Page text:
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Revolution of values

In the February issue of the Psychologist magazine, Associate Professor Tim Kasser puts forward a convincing argument attacking western materialism. He argues that we have become a thing centred, rather than person centred, culture and that this has several consequences: it is leading to unhappiness; harming the environment and destroying social connections. He calls for a revolution of values.

Kasser argues that placing a high value on material things has psychological, social and ecological costs. The research shows that Materialistic people display larger ecological footprints, are less satisfied with life, lack vitality, suffer from anxiety and depression, are more antisocial , less empathetic, more competitive and less cooperative than people who value things such as personal growth and community feeling.
 
Kasser draws upon research and examples from the U.S.  He says that it is common to see children being directly targeted by marketers.  For example, In Florida, children receive adverts for free McDonald meals on their school report cards.  Even leaders are inspiring people through extrinsic values, like money; President Bush was worried that people would stop shopping or doing business after 9/11.
 
What is Kassers answer to the materialistic focus with in western society? He argues for three things: we need to move from extrinsic to intrinsic values.  What he means by this is that we should be valuing things such as our relationships with the community and personal growth over popularity or money.  He suggests that we should choose to work, earn and consume less ? what he terms ?voluntary simplicity?.  Studies show that people who adopt voluntary simplicity are happier and ecologically responsible.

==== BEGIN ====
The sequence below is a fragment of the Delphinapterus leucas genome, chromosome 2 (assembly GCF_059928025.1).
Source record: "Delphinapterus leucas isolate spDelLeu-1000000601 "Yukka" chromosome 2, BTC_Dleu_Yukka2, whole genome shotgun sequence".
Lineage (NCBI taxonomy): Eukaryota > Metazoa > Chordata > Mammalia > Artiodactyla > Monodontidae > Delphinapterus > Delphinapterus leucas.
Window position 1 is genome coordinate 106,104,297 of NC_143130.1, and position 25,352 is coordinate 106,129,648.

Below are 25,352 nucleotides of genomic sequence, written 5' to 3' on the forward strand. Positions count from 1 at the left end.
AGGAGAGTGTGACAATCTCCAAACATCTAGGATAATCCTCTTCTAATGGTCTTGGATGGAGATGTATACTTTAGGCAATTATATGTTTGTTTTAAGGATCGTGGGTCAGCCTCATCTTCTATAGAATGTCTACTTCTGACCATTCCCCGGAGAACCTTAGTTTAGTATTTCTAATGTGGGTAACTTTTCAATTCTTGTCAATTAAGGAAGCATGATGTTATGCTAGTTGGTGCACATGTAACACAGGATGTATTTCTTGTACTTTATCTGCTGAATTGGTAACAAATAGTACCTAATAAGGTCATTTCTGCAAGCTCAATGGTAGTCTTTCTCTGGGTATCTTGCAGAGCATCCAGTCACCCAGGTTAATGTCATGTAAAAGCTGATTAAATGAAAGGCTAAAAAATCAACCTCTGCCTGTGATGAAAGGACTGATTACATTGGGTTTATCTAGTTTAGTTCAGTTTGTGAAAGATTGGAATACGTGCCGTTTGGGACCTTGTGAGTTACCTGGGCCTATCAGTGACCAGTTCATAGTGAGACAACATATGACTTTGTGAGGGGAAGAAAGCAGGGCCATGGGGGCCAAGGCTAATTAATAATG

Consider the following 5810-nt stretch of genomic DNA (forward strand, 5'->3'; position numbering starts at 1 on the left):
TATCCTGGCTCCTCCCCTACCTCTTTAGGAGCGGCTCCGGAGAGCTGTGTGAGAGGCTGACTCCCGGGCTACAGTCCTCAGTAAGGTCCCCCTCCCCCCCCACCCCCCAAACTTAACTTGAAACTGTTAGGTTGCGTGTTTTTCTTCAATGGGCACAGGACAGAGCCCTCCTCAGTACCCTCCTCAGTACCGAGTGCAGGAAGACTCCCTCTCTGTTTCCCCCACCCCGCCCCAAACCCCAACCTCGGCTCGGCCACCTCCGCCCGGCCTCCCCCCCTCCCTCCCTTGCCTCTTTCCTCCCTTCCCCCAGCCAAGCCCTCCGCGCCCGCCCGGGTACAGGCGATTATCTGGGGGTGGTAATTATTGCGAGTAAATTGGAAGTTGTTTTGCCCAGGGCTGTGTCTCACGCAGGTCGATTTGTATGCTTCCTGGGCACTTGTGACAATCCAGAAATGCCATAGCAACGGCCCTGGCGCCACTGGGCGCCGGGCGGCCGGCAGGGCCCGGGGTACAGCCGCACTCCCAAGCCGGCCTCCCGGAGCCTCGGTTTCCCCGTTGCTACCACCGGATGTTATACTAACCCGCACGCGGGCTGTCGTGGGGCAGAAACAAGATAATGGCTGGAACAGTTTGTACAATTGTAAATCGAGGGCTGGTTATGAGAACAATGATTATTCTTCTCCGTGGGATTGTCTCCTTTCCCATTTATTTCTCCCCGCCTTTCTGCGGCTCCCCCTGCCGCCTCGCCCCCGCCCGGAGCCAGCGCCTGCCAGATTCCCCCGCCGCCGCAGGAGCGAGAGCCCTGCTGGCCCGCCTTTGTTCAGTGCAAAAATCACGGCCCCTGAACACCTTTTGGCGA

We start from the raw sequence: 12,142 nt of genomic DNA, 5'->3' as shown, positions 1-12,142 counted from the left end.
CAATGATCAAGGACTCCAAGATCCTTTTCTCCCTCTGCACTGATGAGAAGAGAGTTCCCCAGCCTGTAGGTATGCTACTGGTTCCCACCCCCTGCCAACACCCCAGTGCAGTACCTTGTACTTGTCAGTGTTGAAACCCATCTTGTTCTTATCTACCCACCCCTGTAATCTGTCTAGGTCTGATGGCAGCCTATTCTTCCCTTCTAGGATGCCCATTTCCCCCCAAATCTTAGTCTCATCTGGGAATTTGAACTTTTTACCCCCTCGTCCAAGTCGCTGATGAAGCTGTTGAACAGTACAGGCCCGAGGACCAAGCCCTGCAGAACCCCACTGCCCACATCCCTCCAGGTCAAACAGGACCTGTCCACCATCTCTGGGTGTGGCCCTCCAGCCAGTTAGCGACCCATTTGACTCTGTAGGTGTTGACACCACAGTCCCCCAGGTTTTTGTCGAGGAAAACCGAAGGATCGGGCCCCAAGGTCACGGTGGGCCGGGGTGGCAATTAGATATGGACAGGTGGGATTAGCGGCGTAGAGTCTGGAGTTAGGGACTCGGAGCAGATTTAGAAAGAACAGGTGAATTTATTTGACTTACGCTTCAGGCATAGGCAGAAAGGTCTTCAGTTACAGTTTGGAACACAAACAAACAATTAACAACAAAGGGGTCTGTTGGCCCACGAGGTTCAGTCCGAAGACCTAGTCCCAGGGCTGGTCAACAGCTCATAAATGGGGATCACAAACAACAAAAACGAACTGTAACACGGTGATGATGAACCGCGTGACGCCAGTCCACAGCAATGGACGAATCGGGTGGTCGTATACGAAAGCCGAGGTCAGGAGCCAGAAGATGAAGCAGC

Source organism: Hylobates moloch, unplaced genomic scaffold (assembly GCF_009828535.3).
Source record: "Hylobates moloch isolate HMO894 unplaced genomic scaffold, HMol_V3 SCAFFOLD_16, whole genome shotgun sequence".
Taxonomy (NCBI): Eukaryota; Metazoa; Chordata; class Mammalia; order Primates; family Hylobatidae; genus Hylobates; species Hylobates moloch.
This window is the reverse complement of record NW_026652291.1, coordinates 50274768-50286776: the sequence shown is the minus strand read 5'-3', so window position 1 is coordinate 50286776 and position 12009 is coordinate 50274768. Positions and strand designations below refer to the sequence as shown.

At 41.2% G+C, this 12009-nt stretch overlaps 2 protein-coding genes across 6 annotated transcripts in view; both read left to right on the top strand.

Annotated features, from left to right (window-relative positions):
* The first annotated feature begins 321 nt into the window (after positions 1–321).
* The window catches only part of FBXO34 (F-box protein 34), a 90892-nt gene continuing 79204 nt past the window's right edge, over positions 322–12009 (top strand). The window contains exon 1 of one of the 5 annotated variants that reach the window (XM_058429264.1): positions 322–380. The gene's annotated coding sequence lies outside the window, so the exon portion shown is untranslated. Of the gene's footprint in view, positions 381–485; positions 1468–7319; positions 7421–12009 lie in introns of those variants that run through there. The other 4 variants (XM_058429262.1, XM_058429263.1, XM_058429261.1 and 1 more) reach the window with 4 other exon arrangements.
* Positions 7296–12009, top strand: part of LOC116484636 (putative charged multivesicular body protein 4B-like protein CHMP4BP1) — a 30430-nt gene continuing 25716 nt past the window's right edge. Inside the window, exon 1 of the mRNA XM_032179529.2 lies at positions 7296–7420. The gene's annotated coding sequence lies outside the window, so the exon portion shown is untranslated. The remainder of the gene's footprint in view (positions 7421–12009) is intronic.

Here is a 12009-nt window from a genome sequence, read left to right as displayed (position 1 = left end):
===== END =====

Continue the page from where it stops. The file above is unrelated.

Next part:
Kasser also argues for a shift in the way we measure progress.  He says that the research shows that measuring how much money a country turns over is not an accurate measure: we have become richer but not happier.  Lastly he argues that having more time is important. We now work, on average, 160 hours extra per year more than we did 30 years ago.  Having more time on our hands may mean that people can participate in the activities which will lead to fulfilment: such as volunteering and connecting with the community.  Kassers gives a great argument for why we need a revolution of values and how to go about it. To go to Kasser's website click here You can access his book 'The High Price of Materialism' on Amazon.

 
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